Wings of Valor pro­gram helps vet­er­ans

Serve Daily - - FRONT PAGE - By Pa­tri­cia Amadon

It is the vi­sion­ar­ies in this world that make a dif­fer­ence. Patti Richards, ex­ec­u­tive di­rec­tor of Great Basin Wildlife Res­cue, a lo­cal non­profit or­ga­ni­za­tion, has ded­i­cated her life to re­ha­bil­i­tat­ing in­jured birds and vet­er­ans of war. It was Richards’ suc­cess in the care of in­jured birds that gave her the in­spi­ra­tion to pair wild birds with dis­abled vet­er­ans.

Richards’ sen­si­tiv­ity to the chal­lenges faced by men and women serv­ing in the mil­i­tary be­gan at an early age when her fa­ther re­turned home from World War II. Later in life, her work at the state De­part­ment of Work­force Ser­vices en­tailed find­ing work for the un­em­ployed, many of whom were vet­er­ans. “De­pres­sion and PTSD are com­monly as­so­ci­ated with the pres­sures of ac­tive duty. The idea of part­ner­ing rap­tors with vet­er­ans felt like a nat­u­ral thing to do. Get­ting out into na­ture and work­ing with birds seems to re­lease the in­ner tur­moil of­ten ex­pe­ri­enced by those re­turn­ing from war,” Richards said.

In­spi­ra­tion for the Wings of Valor pro­gram took flight in 2011 when Richards par­tic­i­pated in a Wounded War­rior Project with one of her re­ha­bil­i­tated golden ea­gles. “It oc­curred to me that the sym­bol­ism of the golden ea­gle be­ing re­ha­bil­i­tated and re­leased into the wild to honor sol­diers who died in ser­vice to their coun­try re­lated di­rectly to my vi­sion of as­sist­ing vet­er­ans when they re­turned home. I just in­stinc­tively knew that get­ting them out­side work­ing with birds would help them deal with their de­pres­sion. What mil­i­tary per­son wouldn’t feel empowered with a rap­tor on his arm?” Richards said.

Pro­gram spon­sor APF In­dus­tries of Salt Lake City has funded six vet­er­ans in the pro­gram, but more spon­sors are needed to ex­tend the op­por­tu­nity to oth­ers. The Di­vi­sion of Wildlife Re­sources mon­i­tors the fal­conry pro­gram, en­sur­ing the safety and care of the birds. Presently, only vet­er­ans who served in the Afghanistan or Iraq wars are el­i­gi­ble to par­tic­i­pate.

Rec­og­niz­ing the im­por­tance of the ea­gle in the Scout­ing pro­gram, Richards pro­vides Ea­gle Scouts with an op­por­tu­nity to earn their awards by con­struct­ing shel­ters to house the birds. Ev­ery vet­eran has dif­fer­ent needs and so the mew, or shel­ter, is per­son­al­ized and con­structed to meet any spe­cial needs for the in­di­vid­ual. If wheel­chair ac­cess is needed, the mew is built to ac­com­mo­date

easy ac­cess to care for the bird. Upon com­ple­tion, Richards brings one of her re­ha­bil­i­tated ea­gles to the Scout’s Court of Honor. “It is a thrilling ex­pe­ri­ence to see a live ea­gle at a cer­e­mony hon­or­ing Scouts for their hard work and ded­i­ca­tion. There’s re­ally noth­ing more mem­o­rable,” Richards said.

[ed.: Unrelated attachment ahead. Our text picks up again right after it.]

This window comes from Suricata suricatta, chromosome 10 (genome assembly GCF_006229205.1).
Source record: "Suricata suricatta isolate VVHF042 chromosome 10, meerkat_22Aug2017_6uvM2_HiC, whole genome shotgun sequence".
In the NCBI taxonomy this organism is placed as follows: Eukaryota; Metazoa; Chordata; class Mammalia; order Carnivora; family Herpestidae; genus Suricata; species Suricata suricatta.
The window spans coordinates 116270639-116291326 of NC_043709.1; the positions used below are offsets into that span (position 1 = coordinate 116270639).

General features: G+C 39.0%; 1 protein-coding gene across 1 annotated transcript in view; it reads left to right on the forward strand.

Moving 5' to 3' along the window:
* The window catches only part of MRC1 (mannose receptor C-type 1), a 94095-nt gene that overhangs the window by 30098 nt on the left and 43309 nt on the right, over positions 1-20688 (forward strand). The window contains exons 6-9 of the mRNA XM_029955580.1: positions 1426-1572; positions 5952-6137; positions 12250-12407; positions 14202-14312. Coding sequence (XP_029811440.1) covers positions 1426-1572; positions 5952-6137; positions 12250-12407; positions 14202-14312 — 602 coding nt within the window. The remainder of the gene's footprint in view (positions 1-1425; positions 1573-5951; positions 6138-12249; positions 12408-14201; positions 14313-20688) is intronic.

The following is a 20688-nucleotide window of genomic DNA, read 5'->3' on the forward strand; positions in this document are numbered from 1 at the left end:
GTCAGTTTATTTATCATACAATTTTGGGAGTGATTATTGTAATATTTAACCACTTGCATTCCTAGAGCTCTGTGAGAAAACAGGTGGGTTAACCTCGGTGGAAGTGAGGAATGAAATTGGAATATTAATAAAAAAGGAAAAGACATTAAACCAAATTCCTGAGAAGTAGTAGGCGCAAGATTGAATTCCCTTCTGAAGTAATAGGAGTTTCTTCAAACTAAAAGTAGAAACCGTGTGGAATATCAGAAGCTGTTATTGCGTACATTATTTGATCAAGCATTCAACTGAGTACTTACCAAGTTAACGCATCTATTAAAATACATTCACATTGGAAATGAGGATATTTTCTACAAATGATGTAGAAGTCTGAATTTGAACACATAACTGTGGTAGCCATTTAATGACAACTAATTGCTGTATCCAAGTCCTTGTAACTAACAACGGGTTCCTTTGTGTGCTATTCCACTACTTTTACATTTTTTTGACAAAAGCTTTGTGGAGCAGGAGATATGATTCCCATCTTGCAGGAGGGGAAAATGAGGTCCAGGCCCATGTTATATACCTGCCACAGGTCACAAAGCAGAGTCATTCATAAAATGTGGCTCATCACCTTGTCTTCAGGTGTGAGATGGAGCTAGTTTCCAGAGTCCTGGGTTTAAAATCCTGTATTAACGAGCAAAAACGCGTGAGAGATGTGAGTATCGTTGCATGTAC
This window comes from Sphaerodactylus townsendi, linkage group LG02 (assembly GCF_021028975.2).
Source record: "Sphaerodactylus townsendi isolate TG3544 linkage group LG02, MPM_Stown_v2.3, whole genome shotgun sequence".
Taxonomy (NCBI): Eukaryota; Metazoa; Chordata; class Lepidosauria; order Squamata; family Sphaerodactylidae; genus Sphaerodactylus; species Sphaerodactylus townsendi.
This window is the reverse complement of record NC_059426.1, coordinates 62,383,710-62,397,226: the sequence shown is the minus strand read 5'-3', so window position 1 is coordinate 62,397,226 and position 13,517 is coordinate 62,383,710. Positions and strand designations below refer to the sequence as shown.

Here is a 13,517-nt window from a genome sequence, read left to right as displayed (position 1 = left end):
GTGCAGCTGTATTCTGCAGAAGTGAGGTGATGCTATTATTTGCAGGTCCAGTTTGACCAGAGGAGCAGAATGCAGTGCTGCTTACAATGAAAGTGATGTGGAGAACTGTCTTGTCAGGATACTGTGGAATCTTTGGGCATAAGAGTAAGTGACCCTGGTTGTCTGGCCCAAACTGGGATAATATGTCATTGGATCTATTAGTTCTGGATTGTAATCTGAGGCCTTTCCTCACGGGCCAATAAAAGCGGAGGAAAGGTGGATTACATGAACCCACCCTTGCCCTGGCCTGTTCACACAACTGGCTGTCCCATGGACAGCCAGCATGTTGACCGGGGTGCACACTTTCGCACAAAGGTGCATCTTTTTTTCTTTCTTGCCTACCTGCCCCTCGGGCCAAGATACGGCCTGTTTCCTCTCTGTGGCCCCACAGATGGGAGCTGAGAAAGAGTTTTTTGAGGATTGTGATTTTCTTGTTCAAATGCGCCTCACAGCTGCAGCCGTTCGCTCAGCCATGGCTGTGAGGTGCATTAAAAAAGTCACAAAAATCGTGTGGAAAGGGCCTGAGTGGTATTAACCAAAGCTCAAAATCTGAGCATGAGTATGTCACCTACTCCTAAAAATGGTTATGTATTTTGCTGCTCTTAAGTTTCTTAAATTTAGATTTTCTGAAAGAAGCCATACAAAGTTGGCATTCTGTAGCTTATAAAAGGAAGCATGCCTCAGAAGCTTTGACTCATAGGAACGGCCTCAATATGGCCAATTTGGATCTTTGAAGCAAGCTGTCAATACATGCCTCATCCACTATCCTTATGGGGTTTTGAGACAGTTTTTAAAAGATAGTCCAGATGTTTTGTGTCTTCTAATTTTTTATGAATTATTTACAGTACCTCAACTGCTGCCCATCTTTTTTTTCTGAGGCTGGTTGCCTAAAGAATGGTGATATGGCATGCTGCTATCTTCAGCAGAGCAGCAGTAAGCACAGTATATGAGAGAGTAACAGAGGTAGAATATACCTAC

For cen­turies, ea­gles have inspired men and women in this coun­try to be the best they can be. Sgt. Tyler Miller, a vol­un­teer at the Great Basin Wildlife Res­cue and a par­tic­i­pant in the Wings of Valor pro­gram, says fal­conry has given his life di­rec­tion af­ter re­turn­ing from his one-year de­ploy­ment in Afghanistan. He found the chal­lenges of re­build­ing his life were eased when he was ac­cepted into the pro­gram.

“I served as a struc­tural re­pair spe­cial­ist. I was re­quired to main­tain Apache and Black­hawk he­li­copters. The lives of the pi­lots who flew those he­li­copters were in my hands. It was very stress­ful be­ing re­spon­si­ble for the safety of our Spe­cial Forces. I needed to be able to look those pi­lots in the eyes and as­sure them that their he­li­copters were air-wor­thy. Many sleep­less nights were spent check­ing and recheck­ing ev­ery­thing over and over in my mind. That pres­sure, com­pounded by my in­abil­ity to stay closely con­nected with my wife, left me feel­ing a deep sense of dis­con­nec­tion when I missed the birth of my daugh­ter. The most im­por­tant thing for me today is to make up for that time I was away from my fam­ily. I missed out on the first six months of my daugh­ter’s life. Today I fo­cus on re­build­ing my re­la­tion­ships. Patti and the Wings of Valor pro­gram have played a big part in do­ing that.” Miller said.

Although Miller suf­fers from oc­ca­sional panic at­tacks and anx­i­ety, he uti­lizes the virtues of his mil­i­tary ser­vice to re­build his con­fi­dence in him­self and in his abil­ity to cre­ate healthy re­la­tion­ships with his fam­ily and his fal­con. “As an ap­pren­tice fal­coner, I have learned that with de­ter­mi­na­tion, I can cre­ate suc­cess­ful re­la­tion­ships in my life. If I can cre­ate a trust­ing re­la­tion­ship with a wild bird, I know I can be suc­cess­ful in cre­at­ing a trust­ing re­la­tion­ship with my own fam­ily,” Miller said.

For more in­for­ma­tion about Wings of Valor or sched­ul­ing an ea­gle for a Court of Honor, con­tact www.great­bas­in­re­hab@ya­

Hanah War­bur­ton Pho­tog­ra­phy

For­mer Sgt.Tyler Miller is shown with his Red Tail Hawk.

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